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Terminating a thread from the parent

DE
Hello,

I have an app with embedded Python. Python scripts create their own
threads and I need to terminate these threads at the point where the
user wants to leave the application. I use threading.Thread as base
classes.

I have tried to use call the join method of the python thread objects
from C++. But although the call succeeds, the threads don't exit.

What is the proper way of doing this ? (e.g. how does the python shell
do this ? )

Thanks in advance,

Devrim.

Jul 19 '05 #1
3 19287
DE wrote:
I have an app with embedded Python. Python scripts create their own
threads and I need to terminate these threads at the point where the
user wants to leave the application. I use threading.Thread as base
classes.

I have tried to use call the join method of the python thread objects
from C++. But although the call succeeds, the threads don't exit.
join() waits until the thread terminates, but it doesn't cause it to
terminate.
What is the proper way of doing this ? (e.g. how does the python shell
do this ? )


You have to poll for a termination request in the thread's main loop,
and have the thread terminate itself (by returning from the target
function or from the run() method, depending on which technique you used
to create the Thread in the first place). Threads cannot be forcibly
terminated**.

There are numerous examples of this in the archives and probably a
Cookbook recipe or two about it, if you look. Otherwise someone can
post an example here.

-Peter

** The exception is Threads on which .setDaemon(True) has been called,
which will terminate immediately when the main thread exits (i.e. when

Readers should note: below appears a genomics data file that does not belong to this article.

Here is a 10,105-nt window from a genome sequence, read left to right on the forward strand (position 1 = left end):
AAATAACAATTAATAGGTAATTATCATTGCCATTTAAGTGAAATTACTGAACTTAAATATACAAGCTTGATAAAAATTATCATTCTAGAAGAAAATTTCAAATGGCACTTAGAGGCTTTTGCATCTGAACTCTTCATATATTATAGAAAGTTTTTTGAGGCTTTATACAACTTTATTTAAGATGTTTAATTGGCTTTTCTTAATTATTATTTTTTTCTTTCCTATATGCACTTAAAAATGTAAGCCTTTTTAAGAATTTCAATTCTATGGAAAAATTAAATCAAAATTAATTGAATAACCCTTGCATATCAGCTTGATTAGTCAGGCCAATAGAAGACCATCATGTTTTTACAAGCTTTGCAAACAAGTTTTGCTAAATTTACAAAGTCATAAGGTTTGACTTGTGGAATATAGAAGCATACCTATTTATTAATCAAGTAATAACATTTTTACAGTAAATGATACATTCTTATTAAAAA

the entire process terminates), though that might not be helpful to you
in your particular situation.
Jul 19 '05 #2
DE wrote:
Hello,

I have an app with embedded Python. Python scripts create their own
threads and I need to terminate these threads at the point where the
user wants to leave the application. I use threading.Thread as base
classes.

I have tried to use call the join method of the python thread objects
from C++. But although the call succeeds, the threads don't exit.

What is the proper way of doing this ? (e.g. how does the python shell
do this ? )

Thanks in advance,

Devrim.


I found this example somewhere. It shows how you terminate a thread.
As Peter said, it's the thread that terminates itself.

#!/usr/bin/env python
"""
testthread.py
An example of an idiom for controling threads

Doug Fort
http://www.dougfort.net
"""

import threading

class TestThread(threading.Thread):
"""
A sample thread class
"""

def __init__(self):
"""
Constructor, setting initial variables
"""
self._stopevent = threading.Event()
self._sleepperiod = 1.0

threading.Thread.__init__(self, name="TestThread")

def run(self):
"""
overload of threading.thread.run()
main control loop
"""
print "%s starts" % (self.getName(),)

count = 0
while not self._stopevent.isSet():
count += 1
print "loop %d" % (count,)
self._stopevent.wait(self._sleepperiod)

print "%s ends" % (self.getName(),)

def join(self,timeout=None):
"""
Stop the thread
"""
self._stopevent.set()
threading.Thread.join(self, timeout)

if __name__ == "__main__":
testthread = TestThread()
testthread.start()

import time
time.sleep(10.0)

testthread.join()

Benedict
Jul 19 '05 #3
DE
I appreciate your posts guys. It answers my questions and I like the
idea of overriding join method. I will use this one.

Jul 19 '05 #4

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